As with any recent traumatic experience, we tend to view everything through that lens and it’s difficult for that bias not to strongly influence decisions. The pandemic is a case in point. Had the same question illustrated in the chart below been asked a year ago, epidemics/pandemics would have barely registered.
COVID-19 has spawned a host of articles that condemn the “cost-driven” supply chain and point out how the pandemic has exposed the hidden vulnerabilities of the global supply chain. Each time I read one I ask myself, “Did ‘purely’ cost-driven supply chains really exist within companies without them knowing the risks before the pandemic? Were the vulnerabilities really hidden?” The risks of sole sourcing have been known for years, as have the risks that come along with the ever-lengthening global supply chain. The idea of developing tailored supply chain responses by building in levels of resilience based on customer expectation through supply chain segmentation isn’t new. So, if these risks were known within the supply chain organization, what did the pandemic change? A realization that the risks accepted by the company weren’t consciously chosen across the C-level.
Beware the Whiplash
The awareness of risk inherent in supply chain operating model decisions has hit home for executives outside of the supply chain ranks. CEOs, financial analysts, TV talking heads and government officials are now discussing the negative impact of supply chain disruption, leading to calls to “nationalize supply chains” and headlines like “the global supply chain is dead.” In the past, the challenge had been to help non-supply chain executives understand the possible negative implications of reducing capacity and redundancy. Recent conversations with supply chain executives, however, illustrate a new issue — how to fix weaknesses requiring investment in resiliency without overinvesting.
“The notion of organizational resilience is not new: the ability of an organization to successfully confront the unforeseen has always been a core element of success. But because the numbers and types of threats that can undermine a supply chain are greater than ever, resilience has taken on even more significance in supply chain management.” This statement is certainly timely. But it wasn’t just penned. It was published by Yossi Sheffi in the October 2005 issue of Harvard Business Review’s Supply Chain Strategy.
Corporations are ready to spend because the pain is fresh in everyone’s mind. But depending upon how resiliency investments are put in place, they may not last long enough to make a difference. The push for profitability usually runs counter to initiatives to build resilience. Investing in something that costs more and is infrequently used tends to have a short life. In two or three years, when the pandemic is in the rear-view mirror, what will the response be when asked to squeeze another percent out of the bottom line?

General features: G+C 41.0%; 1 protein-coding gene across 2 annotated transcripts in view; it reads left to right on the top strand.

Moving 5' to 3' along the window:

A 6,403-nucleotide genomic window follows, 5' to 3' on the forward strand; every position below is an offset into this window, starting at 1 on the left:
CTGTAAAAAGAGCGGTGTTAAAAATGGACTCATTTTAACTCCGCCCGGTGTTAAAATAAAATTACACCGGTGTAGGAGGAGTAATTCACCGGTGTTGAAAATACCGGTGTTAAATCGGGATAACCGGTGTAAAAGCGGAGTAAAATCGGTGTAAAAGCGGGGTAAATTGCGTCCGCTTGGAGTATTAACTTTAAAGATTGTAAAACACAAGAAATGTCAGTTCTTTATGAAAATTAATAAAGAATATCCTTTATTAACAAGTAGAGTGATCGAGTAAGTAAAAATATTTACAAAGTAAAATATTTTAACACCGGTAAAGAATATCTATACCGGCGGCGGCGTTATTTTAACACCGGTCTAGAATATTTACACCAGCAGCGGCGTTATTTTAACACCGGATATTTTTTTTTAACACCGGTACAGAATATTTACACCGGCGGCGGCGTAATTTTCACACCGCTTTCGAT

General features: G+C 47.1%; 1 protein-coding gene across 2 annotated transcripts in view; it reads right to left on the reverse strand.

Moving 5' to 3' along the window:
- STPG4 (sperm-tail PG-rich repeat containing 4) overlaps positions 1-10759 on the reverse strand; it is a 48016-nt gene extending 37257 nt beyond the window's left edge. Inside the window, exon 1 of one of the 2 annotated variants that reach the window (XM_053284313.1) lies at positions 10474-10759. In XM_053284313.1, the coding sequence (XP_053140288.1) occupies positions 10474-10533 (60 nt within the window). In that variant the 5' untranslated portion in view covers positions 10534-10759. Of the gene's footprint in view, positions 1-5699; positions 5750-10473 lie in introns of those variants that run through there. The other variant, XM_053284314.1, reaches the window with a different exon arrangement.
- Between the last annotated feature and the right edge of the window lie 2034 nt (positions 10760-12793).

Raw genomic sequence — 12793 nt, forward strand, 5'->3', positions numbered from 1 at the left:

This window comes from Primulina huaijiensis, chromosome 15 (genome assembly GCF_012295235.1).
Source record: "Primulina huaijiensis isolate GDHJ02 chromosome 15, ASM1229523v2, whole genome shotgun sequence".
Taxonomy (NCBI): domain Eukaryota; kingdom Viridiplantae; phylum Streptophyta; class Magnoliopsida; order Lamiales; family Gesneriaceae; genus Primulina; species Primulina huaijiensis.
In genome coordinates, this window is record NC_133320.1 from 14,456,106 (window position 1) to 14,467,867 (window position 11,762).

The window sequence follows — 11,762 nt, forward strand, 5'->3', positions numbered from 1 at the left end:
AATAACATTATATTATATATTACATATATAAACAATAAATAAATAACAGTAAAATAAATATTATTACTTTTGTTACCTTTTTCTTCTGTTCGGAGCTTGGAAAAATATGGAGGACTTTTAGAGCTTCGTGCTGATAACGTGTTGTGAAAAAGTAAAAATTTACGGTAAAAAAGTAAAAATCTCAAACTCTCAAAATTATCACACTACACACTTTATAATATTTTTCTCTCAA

Do it Right, Make it Stick
Gartner colleagues Kamala Raman, KC Quah and Stephen Meyer researched the key considerations needed to do this right and make the decisions stick. They identified six factors that should inform the right resilience strategy.
Consider the following factors:
- Risk appetite. Determining the level of risk an organization is comfortable absorbing is unique to each company based on their strategy. Those that chose to compete by being the low-cost market option may be willing to accept more risk through single sourcing and low-cost manufacturing than another that bases its strategy on service. One isn’t more right or wrong than the other, but it needs to be a conscious decision that informs the rest of the operating model.
- Critical partners. If you can invest in diversifying the footprint, consider not just your own physical network but the impact on partners like critical suppliers.
- What’s being protected? Is the objective to protect a specific product line, markets in one region of the world, a critical line of business? Is the goal to protect against something like increasing labor costs, tariffs, regulatory burden, customer fulfillment challenges from long lead times, geographically concentrated natural disasters?
- Trade-off decisions. Consider the trade-offs that will have to be made and the possible unintended consequences of each decision. Considering resilience at the point of product design or during setup of a new network is often less expensive and time-consuming than trying to fix once established. Regulation and/or customer qualification implications may be extensive depending upon your resilience strategy.
- Who will pay for it? Resilience is not free. Investments need to be paid for. Will the costs (not just monetary) be shared by your upstream suppliers, will your firm absorb the cost, will it be passed on (wholly or partially) to your customers? You may need to reevaluate your risk appetite if you find no one willing to pay.
- National or trading bloc incentives. Governments and trading blocs will play a large role in investments in this area that may create options in your resilience strategy that you may not have otherwise considered.
A structured approach to considering resiliency, like the one above, as part of the periodic review of the supply chain operating model can keep the conversation balanced and top of mind in between disruptions.
Special invite: We are surveying leaders on this and other topics as part of our annual Future of Supply Chain survey. I invite you to participate by clicking on this link: https://surveys.gartner.com/s/future-of-supply-chain-2020
Chief of Research,
Gartner Supply Chain